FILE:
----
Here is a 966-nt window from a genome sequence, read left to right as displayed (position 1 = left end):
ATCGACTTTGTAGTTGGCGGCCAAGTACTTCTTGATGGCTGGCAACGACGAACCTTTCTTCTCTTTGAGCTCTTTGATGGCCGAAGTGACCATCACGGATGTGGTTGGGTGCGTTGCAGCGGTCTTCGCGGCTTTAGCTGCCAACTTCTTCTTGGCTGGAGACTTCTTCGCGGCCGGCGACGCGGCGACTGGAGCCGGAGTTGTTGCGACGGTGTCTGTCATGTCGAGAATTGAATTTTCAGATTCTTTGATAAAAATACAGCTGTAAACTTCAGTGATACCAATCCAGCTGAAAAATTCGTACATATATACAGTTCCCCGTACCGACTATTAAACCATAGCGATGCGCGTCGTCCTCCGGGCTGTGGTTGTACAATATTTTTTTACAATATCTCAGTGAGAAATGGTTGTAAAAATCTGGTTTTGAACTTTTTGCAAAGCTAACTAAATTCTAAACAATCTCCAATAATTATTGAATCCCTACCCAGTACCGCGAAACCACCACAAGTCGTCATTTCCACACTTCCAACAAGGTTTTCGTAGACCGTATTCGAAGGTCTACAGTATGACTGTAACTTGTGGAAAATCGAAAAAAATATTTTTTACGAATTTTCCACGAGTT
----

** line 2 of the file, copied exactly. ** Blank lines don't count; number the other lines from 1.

ATCGACTTTGTAGTTGGCGGCCAAGTACTTCTTGATGGCTGGCAACGACGAACCTTTCTTCTCTTTGAGCTCTTTGATGGCCGAAGTGACCATCACGGATGTGGTTGGGTGCGTTGCAGCGGTCTTCGCGGCTTTAGCTGCCAACTTCTTCTTGGCTGGAGACTTCTTCGCGGCCGGCGACGCGGCGACTGGAGCCGGAGTTGTTGCGACGGTGTCTGTCATGTCGAGAATTGAATTTTCAGATTCTTTGATAAAAATACAGCTGTAAACTTCAGTGATACCAATCCAGCTGAAAAATTCGTACATATATACAGTTCCCCGTACCGACTATTAAACCATAGCGATGCGCGTCGTCCTCCGGGCTGTGGTTGTACAATATTTTTTTACAATATCTCAGTGAGAAATGGTTGTAAAAATCTGGTTTTGAACTTTTTGCAAAGCTAACTAAATTCTAAACAATCTCCAATAATTATTGAATCCCTACCCAGTACCGCGAAACCACCACAAGTCGTCATTTCCACACTTCCAACAAGGTTTTCGTAGACCGTATTCGAAGGTCTACAGTATGACTGTAACTTGTGGAAAATCGAAAAAAATATTTTTTACGAATTTTCCACGAGTT